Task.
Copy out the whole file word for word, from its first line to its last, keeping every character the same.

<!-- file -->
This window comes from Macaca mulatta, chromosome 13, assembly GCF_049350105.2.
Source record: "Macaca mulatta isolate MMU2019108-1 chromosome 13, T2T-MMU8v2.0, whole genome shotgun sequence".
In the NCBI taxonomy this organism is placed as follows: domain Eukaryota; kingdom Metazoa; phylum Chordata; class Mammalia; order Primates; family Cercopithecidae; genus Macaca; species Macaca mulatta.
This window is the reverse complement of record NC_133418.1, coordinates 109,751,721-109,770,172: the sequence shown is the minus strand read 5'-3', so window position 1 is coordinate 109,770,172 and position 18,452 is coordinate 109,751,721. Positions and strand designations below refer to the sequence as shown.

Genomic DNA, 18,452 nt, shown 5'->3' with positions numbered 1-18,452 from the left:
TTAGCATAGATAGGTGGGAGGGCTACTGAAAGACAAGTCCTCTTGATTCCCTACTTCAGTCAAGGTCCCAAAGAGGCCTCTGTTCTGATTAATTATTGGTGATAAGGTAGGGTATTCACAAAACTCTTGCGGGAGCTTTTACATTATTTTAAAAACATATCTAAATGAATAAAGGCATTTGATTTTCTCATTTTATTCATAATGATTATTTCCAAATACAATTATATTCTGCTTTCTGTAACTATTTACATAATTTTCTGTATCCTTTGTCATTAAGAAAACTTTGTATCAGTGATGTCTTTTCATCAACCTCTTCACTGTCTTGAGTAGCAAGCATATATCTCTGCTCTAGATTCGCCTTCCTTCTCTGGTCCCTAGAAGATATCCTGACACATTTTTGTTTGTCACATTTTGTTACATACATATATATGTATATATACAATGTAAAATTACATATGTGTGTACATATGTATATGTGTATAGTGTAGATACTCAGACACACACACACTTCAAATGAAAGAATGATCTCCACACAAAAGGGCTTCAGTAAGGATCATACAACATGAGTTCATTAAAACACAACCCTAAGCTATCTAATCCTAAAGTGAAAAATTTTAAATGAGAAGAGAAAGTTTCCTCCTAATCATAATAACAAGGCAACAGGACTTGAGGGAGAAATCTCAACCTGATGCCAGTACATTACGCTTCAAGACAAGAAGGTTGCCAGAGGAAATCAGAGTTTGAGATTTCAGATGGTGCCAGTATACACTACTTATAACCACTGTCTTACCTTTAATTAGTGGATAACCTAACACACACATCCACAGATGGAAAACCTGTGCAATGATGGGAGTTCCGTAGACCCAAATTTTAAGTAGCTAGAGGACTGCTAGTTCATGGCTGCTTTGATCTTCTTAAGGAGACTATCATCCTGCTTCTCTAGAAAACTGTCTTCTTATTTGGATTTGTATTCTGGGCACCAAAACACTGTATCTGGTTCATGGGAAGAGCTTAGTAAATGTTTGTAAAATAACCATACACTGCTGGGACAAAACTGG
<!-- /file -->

This window comes from Macaca mulatta, chromosome 13, assembly GCF_049350105.2.
Source record: "Macaca mulatta isolate MMU2019108-1 chromosome 13, T2T-MMU8v2.0, whole genome shotgun sequence".
In the NCBI taxonomy this organism is placed as follows: domain Eukaryota; kingdom Metazoa; phylum Chordata; class Mammalia; order Primates; family Cercopithecidae; genus Macaca; species Macaca mulatta.
This window is the reverse complement of record NC_133418.1, coordinates 109,751,721-109,770,172: the sequence shown is the minus strand read 5'-3', so window position 1 is coordinate 109,770,172 and position 18,452 is coordinate 109,751,721. Positions and strand designations below refer to the sequence as shown.

Genomic DNA, 18,452 nt, shown 5'->3' with positions numbered 1-18,452 from the left:
TTAGCATAGATAGGTGGGAGGGCTACTGAAAGACAAGTCCTCTTGATTCCCTACTTCAGTCAAGGTCCCAAAGAGGCCTCTGTTCTGATTAATTATTGGTGATAAGGTAGGGTATTCACAAAACTCTTGCGGGAGCTTTTACATTATTTTAAAAACATATCTAAATGAATAAAGGCATTTGATTTTCTCATTTTATTCATAATGATTATTTCCAAATACAATTATATTCTGCTTTCTGTAACTATTTACATAATTTTCTGTATCCTTTGTCATTAAGAAAACTTTGTATCAGTGATGTCTTTTCATCAACCTCTTCACTGTCTTGAGTAGCAAGCATATATCTCTGCTCTAGATTCGCCTTCCTTCTCTGGTCCCTAGAAGATATCCTGACACATTTTTGTTTGTCACATTTTGTTACATACATATATATGTATATATACAATGTAAAATTACATATGTGTGTACATATGTATATGTGTATAGTGTAGATACTCAGACACACACACACTTCAAATGAAAGAATGATCTCCACACAAAAGGGCTTCAGTAAGGATCATACAACATGAGTTCATTAAAACACAACCCTAAGCTATCTAATCCTAAAGTGAAAAATTTTAAATGAGAAGAGAAAGTTTCCTCCTAATCATAATAACAAGGCAACAGGACTTGAGGGAGAAATCTCAACCTGATGCCAGTACATTACGCTTCAAGACAAGAAGGTTGCCAGAGGAAATCAGAGTTTGAGATTTCAGATGGTGCCAGTATACACTACTTATAACCACTGTCTTACCTTTAATTAGTGGATAACCTAACACACACATCCACAGATGGAAAACCTGTGCAATGATGGGAGTTCCGTAGACCCAAATTTTAAGTAGCTAGAGGACTGCTAGTTCATGGCTGCTTTGATCTTCTTAAGGAGACTATCATCCTGCTTCTCTAGAAAACTGTCTTCTTATTTGGATTTGTATTCTGGGCACCAAAACACTGTATCTGGTTCATGGGAAGAGCTTAGTAAATGTTTGTAAAATAACCATACACTGCTGGGACAAAACTGG